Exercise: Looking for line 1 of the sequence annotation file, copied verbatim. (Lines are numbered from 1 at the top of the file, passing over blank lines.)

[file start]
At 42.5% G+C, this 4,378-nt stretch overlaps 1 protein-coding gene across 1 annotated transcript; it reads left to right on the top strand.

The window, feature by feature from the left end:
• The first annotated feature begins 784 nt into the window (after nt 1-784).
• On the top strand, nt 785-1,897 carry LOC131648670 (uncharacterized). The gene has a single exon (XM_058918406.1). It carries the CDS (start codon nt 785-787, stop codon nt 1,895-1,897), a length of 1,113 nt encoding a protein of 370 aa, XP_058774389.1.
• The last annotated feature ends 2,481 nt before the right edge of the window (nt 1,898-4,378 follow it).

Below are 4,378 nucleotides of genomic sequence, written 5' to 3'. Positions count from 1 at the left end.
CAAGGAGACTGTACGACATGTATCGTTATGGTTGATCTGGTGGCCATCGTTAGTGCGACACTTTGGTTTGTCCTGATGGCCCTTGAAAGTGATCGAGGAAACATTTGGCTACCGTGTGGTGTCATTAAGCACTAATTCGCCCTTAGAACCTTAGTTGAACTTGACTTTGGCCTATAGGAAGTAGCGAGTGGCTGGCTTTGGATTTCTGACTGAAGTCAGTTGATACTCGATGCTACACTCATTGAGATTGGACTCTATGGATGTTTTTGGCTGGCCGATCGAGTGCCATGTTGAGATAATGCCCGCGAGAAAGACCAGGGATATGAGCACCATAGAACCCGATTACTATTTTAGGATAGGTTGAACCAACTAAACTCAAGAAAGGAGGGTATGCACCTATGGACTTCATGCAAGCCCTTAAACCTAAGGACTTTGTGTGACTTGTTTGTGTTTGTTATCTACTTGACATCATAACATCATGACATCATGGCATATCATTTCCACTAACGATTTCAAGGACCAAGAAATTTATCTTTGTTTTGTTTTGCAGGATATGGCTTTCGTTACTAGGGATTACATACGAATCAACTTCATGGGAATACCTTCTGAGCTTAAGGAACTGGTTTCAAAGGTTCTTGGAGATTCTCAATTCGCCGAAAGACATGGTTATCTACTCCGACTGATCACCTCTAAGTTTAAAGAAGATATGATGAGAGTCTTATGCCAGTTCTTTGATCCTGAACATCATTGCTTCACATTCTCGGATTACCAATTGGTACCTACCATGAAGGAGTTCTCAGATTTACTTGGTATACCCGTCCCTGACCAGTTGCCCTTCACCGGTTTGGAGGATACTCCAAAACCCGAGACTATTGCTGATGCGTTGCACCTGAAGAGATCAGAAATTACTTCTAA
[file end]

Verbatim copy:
At 42.5% G+C, this 4,378-nt stretch overlaps 1 protein-coding gene across 1 annotated transcript; it reads left to right on the top strand.